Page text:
The Russian VXer who created the infamous Gpcode ransomware Trojan has been identified - but an early arrest isn't likely.
With cybercrime way down the priority list in Russia, the malware author - known to the police after security firm Kaspersky Labs winkled out a likely IP number for him - is liable to remain at large for some time.
The malicious code for which the suspect is wanted first materialised two years ago. Variants of Gpcode encrypt user files (word documents, spreadsheets, images and the like) on infected PCs using an encryption algorithm. Once the malware scrambles files, it is programmed to generate a text message in directories taunting victims that they need to pay for a "decryption utility" in order to see their files again. The scam attempts to extort between $100-200 from victims, typically payable through an e-gold account.
Since the Trojan's first appearance, variants of Gpcode have used progressively stronger encryption, culminating in a 1024-bit RSA key variant. It spurred the launch of a controversial code-cracking challenge by Russian security firm Kaspersky Labs back in June.
Brute force attacks against data scrambled using encryption of such strength are impractical, so the best advice is the twin track approach of backing up sensitive data and taking steps to avoid getting infected in the first place. Earlier versions of the malware, by contrast, have used custom encryption utilities that could be broken or made cryptographic errors that allowed at recovery of some (if not most) scrambled files. For example, one variant simply deleted user files.
Kaspersky Labs was recently contacted by someone claiming to offer a decryption tool for the latest variant of the malware, Techworld reports. This tool turned out to be genuine, establishing that the scammer had access to the master keys used by the malware. This, in turn, prompted Kaspersky analysts to search for the IP address of the author.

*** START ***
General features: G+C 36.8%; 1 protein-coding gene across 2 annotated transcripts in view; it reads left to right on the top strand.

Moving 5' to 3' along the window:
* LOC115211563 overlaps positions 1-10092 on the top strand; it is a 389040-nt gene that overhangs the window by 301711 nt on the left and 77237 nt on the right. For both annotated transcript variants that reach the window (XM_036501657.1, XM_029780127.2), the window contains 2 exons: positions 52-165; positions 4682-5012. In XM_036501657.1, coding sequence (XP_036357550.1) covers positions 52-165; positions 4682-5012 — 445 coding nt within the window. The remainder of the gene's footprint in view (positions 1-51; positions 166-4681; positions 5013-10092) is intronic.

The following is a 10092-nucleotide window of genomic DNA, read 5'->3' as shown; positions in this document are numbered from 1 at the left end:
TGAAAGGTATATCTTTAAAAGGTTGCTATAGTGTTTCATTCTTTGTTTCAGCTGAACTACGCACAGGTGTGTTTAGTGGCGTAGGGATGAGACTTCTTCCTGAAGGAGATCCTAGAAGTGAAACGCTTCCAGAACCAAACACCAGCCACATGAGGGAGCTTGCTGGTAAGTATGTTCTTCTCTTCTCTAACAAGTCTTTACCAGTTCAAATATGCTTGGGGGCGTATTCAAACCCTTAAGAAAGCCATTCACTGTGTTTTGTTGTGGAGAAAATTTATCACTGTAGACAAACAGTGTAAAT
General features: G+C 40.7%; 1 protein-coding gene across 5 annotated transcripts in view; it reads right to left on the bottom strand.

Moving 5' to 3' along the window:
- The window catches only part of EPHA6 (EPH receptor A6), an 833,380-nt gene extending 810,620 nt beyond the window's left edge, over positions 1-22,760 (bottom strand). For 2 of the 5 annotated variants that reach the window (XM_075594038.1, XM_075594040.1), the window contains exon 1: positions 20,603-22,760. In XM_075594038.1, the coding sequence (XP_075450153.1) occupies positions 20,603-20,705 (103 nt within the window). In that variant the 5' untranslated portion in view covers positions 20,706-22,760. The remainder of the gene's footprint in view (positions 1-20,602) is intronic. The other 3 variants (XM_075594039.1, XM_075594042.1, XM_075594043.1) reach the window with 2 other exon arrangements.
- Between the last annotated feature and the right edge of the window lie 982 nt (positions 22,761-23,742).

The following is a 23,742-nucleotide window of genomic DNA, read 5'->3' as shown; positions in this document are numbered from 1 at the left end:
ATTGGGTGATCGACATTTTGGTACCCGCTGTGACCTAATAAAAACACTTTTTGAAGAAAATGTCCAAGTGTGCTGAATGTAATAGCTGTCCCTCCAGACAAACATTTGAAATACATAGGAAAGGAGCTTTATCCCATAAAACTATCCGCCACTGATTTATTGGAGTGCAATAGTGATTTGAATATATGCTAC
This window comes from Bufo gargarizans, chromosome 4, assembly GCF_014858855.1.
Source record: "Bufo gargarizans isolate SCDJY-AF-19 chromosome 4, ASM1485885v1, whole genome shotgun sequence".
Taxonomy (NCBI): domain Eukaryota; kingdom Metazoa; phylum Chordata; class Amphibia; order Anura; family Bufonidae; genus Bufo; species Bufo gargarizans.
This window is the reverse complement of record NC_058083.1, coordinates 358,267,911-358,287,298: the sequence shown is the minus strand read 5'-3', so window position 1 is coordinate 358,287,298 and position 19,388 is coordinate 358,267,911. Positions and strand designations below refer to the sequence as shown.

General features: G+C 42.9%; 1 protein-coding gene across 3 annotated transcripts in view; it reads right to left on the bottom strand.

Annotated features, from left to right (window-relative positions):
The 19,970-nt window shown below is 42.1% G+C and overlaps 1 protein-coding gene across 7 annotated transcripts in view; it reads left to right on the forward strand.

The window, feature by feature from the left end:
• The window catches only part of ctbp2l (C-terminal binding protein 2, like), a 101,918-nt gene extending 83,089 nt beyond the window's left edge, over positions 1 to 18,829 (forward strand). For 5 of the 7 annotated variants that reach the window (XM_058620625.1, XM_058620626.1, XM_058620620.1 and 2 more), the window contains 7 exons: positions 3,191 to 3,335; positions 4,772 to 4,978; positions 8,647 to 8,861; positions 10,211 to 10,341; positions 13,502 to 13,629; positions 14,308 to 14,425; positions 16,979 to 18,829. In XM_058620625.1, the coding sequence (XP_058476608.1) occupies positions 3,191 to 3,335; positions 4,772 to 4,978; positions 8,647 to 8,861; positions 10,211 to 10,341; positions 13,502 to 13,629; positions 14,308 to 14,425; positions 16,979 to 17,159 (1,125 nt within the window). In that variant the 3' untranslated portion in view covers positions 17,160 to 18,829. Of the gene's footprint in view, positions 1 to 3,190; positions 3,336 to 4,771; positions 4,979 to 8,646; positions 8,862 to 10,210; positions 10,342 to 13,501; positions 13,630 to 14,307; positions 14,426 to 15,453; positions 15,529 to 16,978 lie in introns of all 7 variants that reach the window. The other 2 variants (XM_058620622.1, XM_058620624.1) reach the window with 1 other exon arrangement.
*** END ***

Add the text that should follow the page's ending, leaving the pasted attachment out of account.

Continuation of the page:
Although he used compromised machines and proxies, enough circumstantial evidence was obtained in order to pin down a probable suspect in Russia. Techworld reports that no action has been taken as yet.
Nobody from Kaspersky familiar with the investigation into the author of Gpcode was available for immediate comment. It may well be that they are over in Ottawa, Canada for the annual Virus Bulletin conference this week.
Safe haven for cybercrims?
Political relations between the West and Russia have deteriorated over recent times, particularly since the armed conflict between Georgia and Russia back in August. Our understanding, speaking to security experts at the likes of Kaspersky and iDefense, is that cybercrime which targets Westerners is tolerated by the authorities. It's certainly not treated as much of a law enforcement priority.
The notorious cybercrime hosting outfit Russian Business Network (RBN), for example, was brought down via pressure from ISPs, not law enforcement action.
Rick Howard, director of intelligence at iDefense, the security analysis arm of VeriSign, explained: "RBN is defunct in its old form. It withered under pressure and was unable to find people prepared to give it upstream links to the internet.
"The group had political connections in Russia and didn't feel the need to hide themselves, which proved their undoing - but we're not naive enough to think they went away."
Whether the RBN itself - or just its clients - was doing anything wrong under Russian law is perhaps open to debate, if you're feeling charitable. Other groups, such as Klik Revenue, a Russian-based outfit that allegedly pushes rogue anti-spyware apps, are able to operate without hassle from the cops suggesting a lack of enforcement action on cybercrime may be a general problem in Russia not confined to the Gpcode case.
On the other hand, Russian FSB officers managed to find and arrest the authors of the notorious 'Pinch' Trojans back in December 2007, so perhaps we're unfairly maligning Russia's hardworking cybercops. Going further back, the FSB co-operated with the former NHTCU to arrest and prosecute hackers suspected of blackmailing online bookies with denial of service attacks.
Our understanding, talking to security experts, is that the Russian constitution make no provision for extradition. So even if the Gpcode varmint is caught, he's very unlikely to face the inconvenience of a prosecution outside Russia.
More on the hunt for the miscreant or miscreants behind the malware can be found via Techworld here. ®